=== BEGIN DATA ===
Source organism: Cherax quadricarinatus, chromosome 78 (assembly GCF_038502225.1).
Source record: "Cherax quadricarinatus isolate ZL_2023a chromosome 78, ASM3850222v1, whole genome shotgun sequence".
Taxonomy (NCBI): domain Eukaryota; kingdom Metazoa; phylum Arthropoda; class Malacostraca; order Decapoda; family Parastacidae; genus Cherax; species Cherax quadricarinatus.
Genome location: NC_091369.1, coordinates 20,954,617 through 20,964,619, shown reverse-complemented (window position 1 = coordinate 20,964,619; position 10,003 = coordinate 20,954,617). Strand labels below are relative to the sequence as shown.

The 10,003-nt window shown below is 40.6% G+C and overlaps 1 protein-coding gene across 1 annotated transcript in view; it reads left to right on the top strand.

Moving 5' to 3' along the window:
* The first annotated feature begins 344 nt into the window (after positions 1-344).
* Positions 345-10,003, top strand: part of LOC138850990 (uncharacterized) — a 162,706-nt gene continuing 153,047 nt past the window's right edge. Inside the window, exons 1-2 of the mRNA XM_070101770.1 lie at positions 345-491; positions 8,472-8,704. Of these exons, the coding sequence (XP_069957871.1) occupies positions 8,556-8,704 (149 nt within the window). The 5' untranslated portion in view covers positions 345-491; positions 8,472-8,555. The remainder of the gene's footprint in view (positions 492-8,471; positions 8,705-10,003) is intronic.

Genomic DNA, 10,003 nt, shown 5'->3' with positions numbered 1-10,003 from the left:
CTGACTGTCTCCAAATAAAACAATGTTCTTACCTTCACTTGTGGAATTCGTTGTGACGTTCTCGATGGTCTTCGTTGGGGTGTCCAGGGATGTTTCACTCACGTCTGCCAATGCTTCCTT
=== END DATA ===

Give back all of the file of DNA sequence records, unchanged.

Source organism: Cherax quadricarinatus, chromosome 78 (assembly GCF_038502225.1).
Source record: "Cherax quadricarinatus isolate ZL_2023a chromosome 78, ASM3850222v1, whole genome shotgun sequence".
Taxonomy (NCBI): domain Eukaryota; kingdom Metazoa; phylum Arthropoda; class Malacostraca; order Decapoda; family Parastacidae; genus Cherax; species Cherax quadricarinatus.
Genome location: NC_091369.1, coordinates 20,954,617 through 20,964,619, shown reverse-complemented (window position 1 = coordinate 20,964,619; position 10,003 = coordinate 20,954,617). Strand labels below are relative to the sequence as shown.

The 10,003-nt window shown below is 40.6% G+C and overlaps 1 protein-coding gene across 1 annotated transcript in view; it reads left to right on the top strand.

Moving 5' to 3' along the window:
* The first annotated feature begins 344 nt into the window (after positions 1-344).
* Positions 345-10,003, top strand: part of LOC138850990 (uncharacterized) — a 162,706-nt gene continuing 153,047 nt past the window's right edge. Inside the window, exons 1-2 of the mRNA XM_070101770.1 lie at positions 345-491; positions 8,472-8,704. Of these exons, the coding sequence (XP_069957871.1) occupies positions 8,556-8,704 (149 nt within the window). The 5' untranslated portion in view covers positions 345-491; positions 8,472-8,555. The remainder of the gene's footprint in view (positions 492-8,471; positions 8,705-10,003) is intronic.

Genomic DNA, 10,003 nt, shown 5'->3' with positions numbered 1-10,003 from the left:
CTGACTGTCTCCAAATAAAACAATGTTCTTACCTTCACTTGTGGAATTCGTTGTGACGTTCTCGATGGTCTTCGTTGGGGTGTCCAGGGATGTTTCACTCACGTCTGCCAATGCTTCCTT